Dear Christ Church,
I’m excited to let you know that on August 13th we will return to the “common cup” for Holy Communion. Let me unpack three phrases from that sentence . . .
“Common Cup.” This phrase refers to the use of chalices during Communion to communicate the wine, which chalice bearers will offer as they walk down the line of parishioners. This will replace pouring from a pitcher (aka “cruet”) into the small disposable plastic cups you’ve been receiving as you come forward. Communicants may either drink from the cup or dip (aka “intinct”) their bread into the wine. To help explain some considerations and address some questions, we’ve put together this FAQ which we hope you find informative and helpful.
“We Will Return.” Use of the common cup is the way that most Christians around the world and throughout history have received the wine at Communion. This was our parish’s approach for over 60 years, suspended temporarily during the pandemic, to which we now return. If you’ve come to our church in the past few years, this might feel like a new thing we are doing, but we are actually resuming an old (even ancient) tradition of the church.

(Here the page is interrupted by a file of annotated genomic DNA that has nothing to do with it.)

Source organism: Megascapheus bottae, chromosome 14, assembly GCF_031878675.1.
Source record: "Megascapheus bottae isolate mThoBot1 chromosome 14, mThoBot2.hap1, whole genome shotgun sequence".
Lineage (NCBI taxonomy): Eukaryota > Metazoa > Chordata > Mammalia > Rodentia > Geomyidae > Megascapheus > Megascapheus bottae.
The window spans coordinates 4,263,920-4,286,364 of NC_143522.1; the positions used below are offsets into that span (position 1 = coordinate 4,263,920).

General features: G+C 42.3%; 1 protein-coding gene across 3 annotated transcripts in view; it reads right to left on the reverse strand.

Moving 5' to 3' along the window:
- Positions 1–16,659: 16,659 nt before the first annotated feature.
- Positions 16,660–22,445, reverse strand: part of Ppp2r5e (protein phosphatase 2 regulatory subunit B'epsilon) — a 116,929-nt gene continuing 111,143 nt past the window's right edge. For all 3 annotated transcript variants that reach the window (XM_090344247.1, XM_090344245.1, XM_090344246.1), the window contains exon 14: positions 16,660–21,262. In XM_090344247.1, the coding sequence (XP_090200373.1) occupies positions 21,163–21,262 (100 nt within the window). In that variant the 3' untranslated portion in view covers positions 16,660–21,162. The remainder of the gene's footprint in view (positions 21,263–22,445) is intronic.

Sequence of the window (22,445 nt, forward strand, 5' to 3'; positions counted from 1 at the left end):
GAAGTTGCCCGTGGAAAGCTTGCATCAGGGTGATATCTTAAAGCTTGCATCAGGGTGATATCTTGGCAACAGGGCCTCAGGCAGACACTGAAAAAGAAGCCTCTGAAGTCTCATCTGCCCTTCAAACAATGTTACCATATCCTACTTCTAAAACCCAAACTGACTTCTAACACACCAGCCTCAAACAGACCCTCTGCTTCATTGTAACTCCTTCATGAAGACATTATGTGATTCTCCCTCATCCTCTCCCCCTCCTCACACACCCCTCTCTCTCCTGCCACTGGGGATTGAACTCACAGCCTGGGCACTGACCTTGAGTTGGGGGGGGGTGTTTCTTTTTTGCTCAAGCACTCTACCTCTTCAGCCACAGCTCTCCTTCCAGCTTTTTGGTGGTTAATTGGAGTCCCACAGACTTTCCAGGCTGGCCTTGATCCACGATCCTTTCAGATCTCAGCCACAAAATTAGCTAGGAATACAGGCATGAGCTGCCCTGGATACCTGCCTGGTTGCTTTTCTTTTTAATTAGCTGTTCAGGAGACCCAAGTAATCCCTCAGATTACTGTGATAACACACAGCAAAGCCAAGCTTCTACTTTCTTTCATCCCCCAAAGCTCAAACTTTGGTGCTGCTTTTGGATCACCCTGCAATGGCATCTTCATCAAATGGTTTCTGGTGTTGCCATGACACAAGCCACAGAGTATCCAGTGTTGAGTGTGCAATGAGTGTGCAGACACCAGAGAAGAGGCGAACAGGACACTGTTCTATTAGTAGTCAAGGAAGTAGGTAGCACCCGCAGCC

“Holy Communion.” The words “communion” and “common” are clearly from the same root. St. Paul reminds the church in Ephesus that “There is one body and one Spirit, just as you were called to one hope when you were called; one Lord,one faith, one baptism; one God and Father of all, who is over all and through all and in all.” What a beautiful demonstration of this truth for the diverse body of Christ to consume bread from one batch of dough, and wine from a common cup. The FAQhas some further reflections on the theological significance of the common cup.
Christ Church, it is a joy to worship with you, commune with you, and serve as your Rector. This is also a good moment to communicate my gratitude for how you adapted and persevered through so many different ways that the pandemic interrupted and challenged our life together. I thank God for your resilience, courage, and love.